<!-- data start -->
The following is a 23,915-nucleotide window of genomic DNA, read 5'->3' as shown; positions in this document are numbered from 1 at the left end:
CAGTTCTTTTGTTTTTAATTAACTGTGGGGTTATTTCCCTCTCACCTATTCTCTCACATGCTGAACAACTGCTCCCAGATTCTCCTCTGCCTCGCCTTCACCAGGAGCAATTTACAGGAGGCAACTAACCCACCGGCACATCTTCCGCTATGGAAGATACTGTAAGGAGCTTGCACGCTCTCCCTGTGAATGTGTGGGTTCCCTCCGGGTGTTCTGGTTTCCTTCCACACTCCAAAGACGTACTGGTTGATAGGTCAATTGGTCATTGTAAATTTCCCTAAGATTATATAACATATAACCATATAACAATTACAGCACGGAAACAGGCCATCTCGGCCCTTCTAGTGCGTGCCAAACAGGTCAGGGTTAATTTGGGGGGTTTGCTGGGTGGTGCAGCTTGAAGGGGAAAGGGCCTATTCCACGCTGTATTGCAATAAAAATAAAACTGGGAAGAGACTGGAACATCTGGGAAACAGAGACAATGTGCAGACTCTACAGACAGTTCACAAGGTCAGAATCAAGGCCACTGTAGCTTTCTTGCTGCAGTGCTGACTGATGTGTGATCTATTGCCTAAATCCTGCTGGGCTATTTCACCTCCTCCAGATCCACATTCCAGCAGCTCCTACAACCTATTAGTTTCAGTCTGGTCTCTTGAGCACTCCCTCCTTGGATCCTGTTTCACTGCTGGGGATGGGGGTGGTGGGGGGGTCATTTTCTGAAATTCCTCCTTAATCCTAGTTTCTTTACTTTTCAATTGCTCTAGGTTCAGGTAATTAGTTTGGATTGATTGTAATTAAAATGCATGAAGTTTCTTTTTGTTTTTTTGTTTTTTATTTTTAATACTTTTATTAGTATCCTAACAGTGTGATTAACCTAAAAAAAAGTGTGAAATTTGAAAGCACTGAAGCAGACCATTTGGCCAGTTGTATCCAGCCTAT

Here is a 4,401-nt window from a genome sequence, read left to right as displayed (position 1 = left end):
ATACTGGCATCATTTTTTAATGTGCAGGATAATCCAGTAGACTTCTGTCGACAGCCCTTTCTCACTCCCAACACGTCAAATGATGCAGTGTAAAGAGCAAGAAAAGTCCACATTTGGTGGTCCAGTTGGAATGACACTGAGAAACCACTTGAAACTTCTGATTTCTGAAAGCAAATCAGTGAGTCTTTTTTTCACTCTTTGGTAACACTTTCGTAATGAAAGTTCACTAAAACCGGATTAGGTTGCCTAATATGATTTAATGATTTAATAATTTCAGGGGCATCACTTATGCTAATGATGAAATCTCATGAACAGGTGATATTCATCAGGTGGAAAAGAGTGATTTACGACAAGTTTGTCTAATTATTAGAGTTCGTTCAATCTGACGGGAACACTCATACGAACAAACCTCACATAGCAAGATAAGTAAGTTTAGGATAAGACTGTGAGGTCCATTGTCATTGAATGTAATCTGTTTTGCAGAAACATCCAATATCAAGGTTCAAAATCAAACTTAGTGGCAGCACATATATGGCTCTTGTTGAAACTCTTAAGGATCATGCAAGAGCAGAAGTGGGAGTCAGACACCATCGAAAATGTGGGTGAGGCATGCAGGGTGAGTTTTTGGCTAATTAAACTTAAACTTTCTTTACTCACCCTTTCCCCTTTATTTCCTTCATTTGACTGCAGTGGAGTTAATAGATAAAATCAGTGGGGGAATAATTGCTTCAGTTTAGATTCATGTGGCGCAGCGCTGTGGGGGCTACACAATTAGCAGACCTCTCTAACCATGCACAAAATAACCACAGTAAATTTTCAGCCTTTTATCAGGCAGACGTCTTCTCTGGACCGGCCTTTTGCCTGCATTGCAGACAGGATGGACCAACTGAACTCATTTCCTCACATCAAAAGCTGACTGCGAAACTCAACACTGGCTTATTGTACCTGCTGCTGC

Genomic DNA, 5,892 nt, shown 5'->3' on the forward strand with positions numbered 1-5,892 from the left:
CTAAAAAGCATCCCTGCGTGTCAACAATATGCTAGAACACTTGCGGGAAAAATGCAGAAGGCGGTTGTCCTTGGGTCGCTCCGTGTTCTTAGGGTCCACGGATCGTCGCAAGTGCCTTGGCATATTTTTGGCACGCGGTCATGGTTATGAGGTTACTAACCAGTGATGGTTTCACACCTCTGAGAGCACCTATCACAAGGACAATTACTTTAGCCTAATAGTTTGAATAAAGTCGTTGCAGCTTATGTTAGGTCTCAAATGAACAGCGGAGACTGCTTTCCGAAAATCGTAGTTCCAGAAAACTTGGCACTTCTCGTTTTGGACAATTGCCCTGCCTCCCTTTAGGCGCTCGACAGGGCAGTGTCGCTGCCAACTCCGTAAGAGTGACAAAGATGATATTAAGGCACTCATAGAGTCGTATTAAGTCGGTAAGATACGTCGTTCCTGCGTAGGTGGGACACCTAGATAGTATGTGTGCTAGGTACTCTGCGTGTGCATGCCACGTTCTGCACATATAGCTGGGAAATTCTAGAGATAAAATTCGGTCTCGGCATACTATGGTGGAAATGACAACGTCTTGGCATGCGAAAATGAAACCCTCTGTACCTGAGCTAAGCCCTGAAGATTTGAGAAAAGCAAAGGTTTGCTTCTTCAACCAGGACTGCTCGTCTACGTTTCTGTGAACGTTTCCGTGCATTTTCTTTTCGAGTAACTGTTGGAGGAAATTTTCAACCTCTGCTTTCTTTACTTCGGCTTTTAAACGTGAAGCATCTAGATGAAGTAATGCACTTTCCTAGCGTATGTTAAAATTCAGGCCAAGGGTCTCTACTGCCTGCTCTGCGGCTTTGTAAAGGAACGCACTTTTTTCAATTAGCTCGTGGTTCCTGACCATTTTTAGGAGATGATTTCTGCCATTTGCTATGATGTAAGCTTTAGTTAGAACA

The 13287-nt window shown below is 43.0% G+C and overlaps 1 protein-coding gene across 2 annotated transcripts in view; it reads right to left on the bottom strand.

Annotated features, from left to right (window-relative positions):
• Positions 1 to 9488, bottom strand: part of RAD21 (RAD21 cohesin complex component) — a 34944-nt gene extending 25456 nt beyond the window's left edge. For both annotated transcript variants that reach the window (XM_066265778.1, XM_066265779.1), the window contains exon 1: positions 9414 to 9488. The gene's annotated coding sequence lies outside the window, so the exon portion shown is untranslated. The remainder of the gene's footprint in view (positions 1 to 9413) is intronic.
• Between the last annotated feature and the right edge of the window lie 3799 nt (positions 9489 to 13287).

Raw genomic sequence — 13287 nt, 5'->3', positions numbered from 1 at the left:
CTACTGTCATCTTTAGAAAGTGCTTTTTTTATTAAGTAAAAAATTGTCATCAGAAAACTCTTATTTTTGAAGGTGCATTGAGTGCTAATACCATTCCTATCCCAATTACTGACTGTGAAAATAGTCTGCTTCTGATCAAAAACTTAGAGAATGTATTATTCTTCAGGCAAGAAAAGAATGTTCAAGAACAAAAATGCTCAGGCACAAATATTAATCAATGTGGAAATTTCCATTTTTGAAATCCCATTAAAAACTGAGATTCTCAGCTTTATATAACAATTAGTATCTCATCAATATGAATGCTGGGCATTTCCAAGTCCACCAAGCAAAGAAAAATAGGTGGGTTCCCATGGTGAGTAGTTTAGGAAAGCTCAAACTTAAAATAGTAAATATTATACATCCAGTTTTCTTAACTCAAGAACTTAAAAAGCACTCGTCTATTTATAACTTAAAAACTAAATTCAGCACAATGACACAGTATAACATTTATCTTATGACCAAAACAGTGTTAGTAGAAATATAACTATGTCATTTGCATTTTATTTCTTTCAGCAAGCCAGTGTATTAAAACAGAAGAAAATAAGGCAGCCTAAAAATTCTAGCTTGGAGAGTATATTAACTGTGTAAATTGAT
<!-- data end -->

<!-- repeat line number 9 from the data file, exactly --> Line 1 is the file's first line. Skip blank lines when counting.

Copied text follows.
• Positions 1 to 9488, bottom strand: part of RAD21 (RAD21 cohesin complex component) — a 34944-nt gene extending 25456 nt beyond the window's left edge. For both annotated transcript variants that reach the window (XM_066265778.1, XM_066265779.1), the window contains exon 1: positions 9414 to 9488. The gene's annotated coding sequence lies outside the window, so the exon portion shown is untranslated. The remainder of the gene's footprint in view (positions 1 to 9413) is intronic.